College. Four years of your life that could be absolutely anything. Four years that have the potential to be the most challenging, stressful, rewarding, mind numbing, pulse-thrilling years of your entire life. Of course, there are memories that come before the college years, but the eighth grade history day project and the junior year prom will probably be outshone by four of the most eventful years of your life.
But why listen to someone who’s only a sophomore? Seniors Hannah Hart and Nathan Friend already have one foot in the real world, but their stories would not be complete without their time at Dordt College.
Coming to Dordt from Urbandale, Iowa not knowing anyone was intimidating for Hannah Hart as a freshman. Sure, she knew her older brother, but moving into West Hall without a familiar face to welcome her was somewhat frightening, to say the least. But all that changed when one warm-hearted RA welcomed her in. “Wendy Gomez was my RA, and the best one to have,” Hart remembered with a smile. And it wasn’t just her RA that made her feel at home. “Not only Wendy, but my whole wing was close,” said Hart. “She encouraged us to be a real community, to open our doors; it was a community that was carried into the commons even when we ate.”
Choosing a major was a slightly more difficult process for Hart. Accounting was the obvious first choice, for its practicality and marketability, but Hart knew that her passions truly laid with English. However, when she switched her major to English, she still wasn’t completely satisfied. “I loved to read and to write,” Hart said, “but when my parents asked me the hard questions about what was really practical, I realized you can have these passions and loves, and pursue them, but you don’t have to have them as your major.” Despite how much the decision upset her, Hart switched her major back to accounting. In the end, she realized that business also held a piece of her heart, and even though she didn’t feel excited switching her major back to accounting, “I felt at peace about it.”
For Nathan Friend, the decision to come to Dordt was one easily made. “It’s my family’s college,” a fact that made the college selection much easier. “Coming to Dordt was the path of least resistance,” he said simply. But once the choice of college was made, the path of least resistance quickly ran out. Knowing only that he liked math made choosing a major difficult, but it helped, he remembered humorously, when “I very quickly realized that playing around with concrete was not my dream career.” This prompted a switch in majors to Computer Engineering, and after a programming for engineers class he officially switched his major to Computer Science, and, he says, “I haven’t had second thoughts about the switch since.”
Friend realized that he too found himself in a good group early on in his first semester. “I’m still incredibly close to these same people nearly four years later,” he said. “They’re all ridiculously smart and talented people – it was a humbling experience to spend time with them, and good for me –witnessing the intelligence and work ethic displayed by friends helped me gain valuable perspective of myself.” He also remembers De Roo’s CORE 200 class standing out as a shaping moment in his life. “His rational, humorous, slightly cynical, and relatable look at philosophy opened my eyes to hypocrisies and inconsistencies in my own life; if there was a class that will have prepared me more than any at Dordt to enter the real world, it’s that one.”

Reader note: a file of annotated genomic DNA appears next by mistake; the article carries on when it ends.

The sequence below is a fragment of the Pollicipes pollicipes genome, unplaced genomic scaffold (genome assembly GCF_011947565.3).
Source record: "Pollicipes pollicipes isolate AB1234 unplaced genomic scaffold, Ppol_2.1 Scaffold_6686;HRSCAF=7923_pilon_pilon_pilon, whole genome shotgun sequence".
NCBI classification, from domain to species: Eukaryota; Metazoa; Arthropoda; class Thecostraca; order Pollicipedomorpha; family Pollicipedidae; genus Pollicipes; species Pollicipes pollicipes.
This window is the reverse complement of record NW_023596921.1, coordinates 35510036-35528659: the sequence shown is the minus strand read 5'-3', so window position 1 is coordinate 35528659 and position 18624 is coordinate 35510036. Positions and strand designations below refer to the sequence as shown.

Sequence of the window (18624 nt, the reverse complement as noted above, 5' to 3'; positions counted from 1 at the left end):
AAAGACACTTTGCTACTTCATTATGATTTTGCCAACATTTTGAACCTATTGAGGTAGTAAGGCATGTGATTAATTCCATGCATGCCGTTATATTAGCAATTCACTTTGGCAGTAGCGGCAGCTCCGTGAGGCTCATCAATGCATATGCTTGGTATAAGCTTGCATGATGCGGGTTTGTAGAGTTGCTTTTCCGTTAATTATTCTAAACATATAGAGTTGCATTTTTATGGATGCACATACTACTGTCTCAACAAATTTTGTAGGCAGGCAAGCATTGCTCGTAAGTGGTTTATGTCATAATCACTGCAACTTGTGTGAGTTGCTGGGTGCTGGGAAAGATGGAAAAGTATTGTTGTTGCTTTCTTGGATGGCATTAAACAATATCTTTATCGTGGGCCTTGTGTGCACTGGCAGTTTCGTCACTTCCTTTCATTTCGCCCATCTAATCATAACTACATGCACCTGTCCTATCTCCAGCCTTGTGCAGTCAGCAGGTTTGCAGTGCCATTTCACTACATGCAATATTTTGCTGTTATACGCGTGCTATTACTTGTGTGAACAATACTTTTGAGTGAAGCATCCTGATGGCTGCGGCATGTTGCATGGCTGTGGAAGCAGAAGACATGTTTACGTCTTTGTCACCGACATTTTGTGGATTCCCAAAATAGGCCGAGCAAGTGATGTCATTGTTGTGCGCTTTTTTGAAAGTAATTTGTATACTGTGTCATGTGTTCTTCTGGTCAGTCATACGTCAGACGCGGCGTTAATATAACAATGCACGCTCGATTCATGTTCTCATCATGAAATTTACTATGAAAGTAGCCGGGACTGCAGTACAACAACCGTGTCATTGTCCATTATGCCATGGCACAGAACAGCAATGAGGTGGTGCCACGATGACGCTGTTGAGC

These are the moments and experiences that have built a foundation for these seniors’ lives after Dordt. Friend titled his last semester at Dordt “Job Search,” but hasn’t found it difficult to find future employers, knowing that his own experience of turning down future employees is not something most college graduates have the luxury to do. “I owe it all to my field of study,” Friend said. “The job market is incredibly hot for anyone that can do any kind of computer programming. One of the most exciting experiences I’ve had was a recent interview in Seattle with Amazon for a software development position with their Ordering team.” This gives him confidence in the future, even though he isn’t entirely sure where his future job lies. “I feel confident in my knowledge and experience leaving Dordt – my work for Computer Services and a variety of other places, combined with several invaluable CMSC courses, has given me a great head-start in the industry,” Friend said. This, and the kind of “perspective-shattering experience that can’t be found anywhere else,” is what he feels has truly prepared him for the future.
The kind of true community that Hart found in her first days on campus is an attitude she wants to carry with her all her life. She already has a position ready for her at Ernest & Young starting in October, and she knows it will be a shock going from a Christian community to a secular workplace. Even so, she says with confidence that “one thing I think I’ll take from Dordt and want to implement is a sense of community. You can have community with anyone, in your neighborhood and at work, and even when it’s not explicitly with Christian people.” Hart hopes that her life will be a witness to her co-workers, and believes that seeing everyone around her as an image bearer of Christ and approaching them tactfully and with humility will be a challenge she can live up to and grow in even more as she leaves Dordt College.
Hannah DeVries, Co-Editor